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Friday, March 5, 2010
Phoenix officer fights for job after steroids test
A Phoenix police patrolman who tested positive for steroids could lose his appeal to get his job back after a city hearing officer ruled that his firing should be sustained.
Carl Ramirez said he was victimized by a false-positive test triggered by a legal supplement he purchased legally over the counter. He tested one-tenth of a nanogram - or one 10-billionth of a gram - over the Police Department's allowable threshold for nandrolone, a common form of anabolic steroids popular with athletes.
The Phoenix Civil Service Board will make a final decision Thursday on whether Ramirez should get his job back. The board is also preparing to hear a separate appeal of another officer, a former Arizona Rattlers football player fired after he tested positive for a significantly higher level of steroids.
Both officers claimed steroidlike supplements played into their positive tests.
Ramirez, 39, lost his job on a Cactus Park Precinct neighborhood enforcement team after his positive test in March 2009. He was fired in October and has been unemployed since.
Some officers questioned the effectiveness of the zero-tolerance Phoenix police steroids policy in educating officers about supplements. Police leaders said the department has always warned officers about strength-building compounds sold in nutrition stores or over the Internet.
In a Feb. 28 recommendation to the board, a Phoenix hearing officer said Ramirez violated police policy. The review found the random test was valid and suggested Ramirez was at fault for not paying attention to the drugs he put in his body. The review capped months of appeals and discussion about police steroid testing.
"(Ramirez) did not exercise enough due diligence to determine what compounds were in the supplements which he consumed nor did he attempt to learn or understand what is in the compounds which he had added to his protein drinks while at the fitness centers," hearing officer Cecil B. Patterson Jr. wrote in his recommendation to the city's Civil Service Board, which reviews appeals of police terminations.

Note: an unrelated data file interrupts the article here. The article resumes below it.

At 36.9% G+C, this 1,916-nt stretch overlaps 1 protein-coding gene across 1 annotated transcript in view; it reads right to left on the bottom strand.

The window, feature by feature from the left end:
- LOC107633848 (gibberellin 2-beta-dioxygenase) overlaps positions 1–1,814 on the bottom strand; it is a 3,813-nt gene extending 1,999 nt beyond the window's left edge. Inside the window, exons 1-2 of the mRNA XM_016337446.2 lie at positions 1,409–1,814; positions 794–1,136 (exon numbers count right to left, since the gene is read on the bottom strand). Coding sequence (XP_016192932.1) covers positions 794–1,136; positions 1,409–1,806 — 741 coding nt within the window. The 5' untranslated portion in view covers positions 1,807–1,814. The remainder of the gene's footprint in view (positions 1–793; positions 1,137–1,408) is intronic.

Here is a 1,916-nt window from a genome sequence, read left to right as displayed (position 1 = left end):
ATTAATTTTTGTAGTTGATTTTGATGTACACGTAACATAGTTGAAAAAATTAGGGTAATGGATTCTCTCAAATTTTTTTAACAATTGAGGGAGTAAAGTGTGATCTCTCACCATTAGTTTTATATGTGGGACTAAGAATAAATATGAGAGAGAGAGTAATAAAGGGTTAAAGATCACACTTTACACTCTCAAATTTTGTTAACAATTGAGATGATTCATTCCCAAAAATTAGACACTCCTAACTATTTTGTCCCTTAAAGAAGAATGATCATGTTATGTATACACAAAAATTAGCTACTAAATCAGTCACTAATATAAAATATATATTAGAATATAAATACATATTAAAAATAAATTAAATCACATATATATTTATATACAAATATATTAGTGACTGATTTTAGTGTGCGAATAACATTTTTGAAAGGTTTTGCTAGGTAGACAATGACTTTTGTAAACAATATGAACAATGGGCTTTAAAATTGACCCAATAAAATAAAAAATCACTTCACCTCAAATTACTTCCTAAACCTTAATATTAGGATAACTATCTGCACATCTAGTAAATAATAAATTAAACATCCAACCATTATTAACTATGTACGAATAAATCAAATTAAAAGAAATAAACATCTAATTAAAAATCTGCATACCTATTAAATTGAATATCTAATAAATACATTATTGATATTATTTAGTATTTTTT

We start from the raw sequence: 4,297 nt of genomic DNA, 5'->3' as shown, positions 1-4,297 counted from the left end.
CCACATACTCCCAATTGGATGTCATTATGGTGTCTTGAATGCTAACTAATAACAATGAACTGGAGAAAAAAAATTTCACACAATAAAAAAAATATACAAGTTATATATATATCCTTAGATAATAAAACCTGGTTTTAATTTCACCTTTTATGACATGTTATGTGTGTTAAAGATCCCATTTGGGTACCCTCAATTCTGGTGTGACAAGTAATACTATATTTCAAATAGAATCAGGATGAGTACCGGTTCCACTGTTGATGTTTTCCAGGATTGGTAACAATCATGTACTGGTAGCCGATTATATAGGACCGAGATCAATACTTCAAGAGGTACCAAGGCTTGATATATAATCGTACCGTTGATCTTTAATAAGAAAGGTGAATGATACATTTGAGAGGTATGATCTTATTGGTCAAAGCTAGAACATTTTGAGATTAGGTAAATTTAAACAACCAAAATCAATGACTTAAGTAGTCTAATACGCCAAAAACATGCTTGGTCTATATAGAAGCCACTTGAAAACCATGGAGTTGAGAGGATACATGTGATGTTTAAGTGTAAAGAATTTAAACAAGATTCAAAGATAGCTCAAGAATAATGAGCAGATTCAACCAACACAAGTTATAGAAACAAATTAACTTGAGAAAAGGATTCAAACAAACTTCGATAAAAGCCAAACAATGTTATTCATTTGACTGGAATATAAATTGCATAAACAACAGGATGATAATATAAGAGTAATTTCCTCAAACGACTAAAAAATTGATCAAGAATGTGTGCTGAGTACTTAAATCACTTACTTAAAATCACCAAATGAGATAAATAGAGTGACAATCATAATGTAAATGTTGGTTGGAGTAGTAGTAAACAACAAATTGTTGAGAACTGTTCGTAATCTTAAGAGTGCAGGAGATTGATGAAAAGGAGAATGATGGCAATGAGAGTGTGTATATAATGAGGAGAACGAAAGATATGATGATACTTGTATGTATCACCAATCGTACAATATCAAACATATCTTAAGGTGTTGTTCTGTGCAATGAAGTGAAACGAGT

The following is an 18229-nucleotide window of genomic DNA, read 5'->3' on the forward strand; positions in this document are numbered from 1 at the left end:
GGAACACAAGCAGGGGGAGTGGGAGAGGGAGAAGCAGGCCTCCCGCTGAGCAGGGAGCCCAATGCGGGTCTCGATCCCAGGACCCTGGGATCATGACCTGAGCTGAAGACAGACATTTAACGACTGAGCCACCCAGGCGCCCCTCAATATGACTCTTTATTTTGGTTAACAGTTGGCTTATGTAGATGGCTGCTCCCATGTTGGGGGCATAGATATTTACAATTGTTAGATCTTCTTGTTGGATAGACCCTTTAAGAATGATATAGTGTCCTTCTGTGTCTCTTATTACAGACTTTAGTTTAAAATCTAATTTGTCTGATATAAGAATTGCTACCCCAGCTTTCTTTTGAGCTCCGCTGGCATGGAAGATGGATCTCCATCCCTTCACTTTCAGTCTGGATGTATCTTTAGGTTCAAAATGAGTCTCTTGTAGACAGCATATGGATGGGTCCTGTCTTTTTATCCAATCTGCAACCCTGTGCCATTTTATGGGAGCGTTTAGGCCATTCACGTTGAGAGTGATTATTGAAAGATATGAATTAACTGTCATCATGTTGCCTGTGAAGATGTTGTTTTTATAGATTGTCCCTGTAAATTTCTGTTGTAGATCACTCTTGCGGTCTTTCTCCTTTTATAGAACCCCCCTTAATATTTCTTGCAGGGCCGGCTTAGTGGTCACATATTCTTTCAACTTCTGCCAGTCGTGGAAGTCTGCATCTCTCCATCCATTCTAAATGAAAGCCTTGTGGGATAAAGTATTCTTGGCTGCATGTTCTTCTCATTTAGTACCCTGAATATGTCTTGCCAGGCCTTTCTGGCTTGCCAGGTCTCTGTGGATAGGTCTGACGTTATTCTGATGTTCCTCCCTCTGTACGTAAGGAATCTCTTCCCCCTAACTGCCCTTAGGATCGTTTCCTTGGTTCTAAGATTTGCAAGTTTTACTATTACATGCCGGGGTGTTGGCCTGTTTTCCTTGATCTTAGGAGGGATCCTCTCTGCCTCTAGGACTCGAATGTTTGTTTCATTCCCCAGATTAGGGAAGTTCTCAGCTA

Patterson, like other hearing officers, is contracted through Phoenix to provide legal recommendations in Civil Service Board appeals.
Ramirez appealed his termination through the Phoenix Law Enforcement Association, which has also raised concerns about the lack of detail about supplements in the department's steroid-prevention materials.
Ramirez disagreed with the details of his test and said he hoped the city would view his case as a simple error in judgment.
"Now no other department in the state will touch me," said Ramirez, who joined Phoenix police four years ago after working for years as a civilian investigator.
Phoenix police Cmdr. Kim Humphrey said officers have had access for about three years to an educational video about steroids and "written material from the DEA which very clearly covers supplements." Humphrey added that the department would consider partnering with other organizations to continue to enhance its steroid policy.
Ramirez's positive test was followed by Officer Cedric Tillman, a Squaw Peak Precinct officer who played in the Arena Football League prior to joining the Police Department. Tillman tested positive for a banned steroid substance at a level nearly 100 times Ramirez's, police said.
Tillman's appeal is set for April 28, according to Phoenix personnel staff.
Will Buividas, a Phoenix Law Enforcement Association board member, said that many officers go to the gym and build muscle with supplements they believe are legal.
While pro sports leagues list their banned substances, police departments provide more general warnings.
"When members call me up to ask what to take, what not to take, I tell them to look at the NFL's list," Buividas said. "You should be reading the labels, but if it lists a hundred different things, how are you supposed to know?"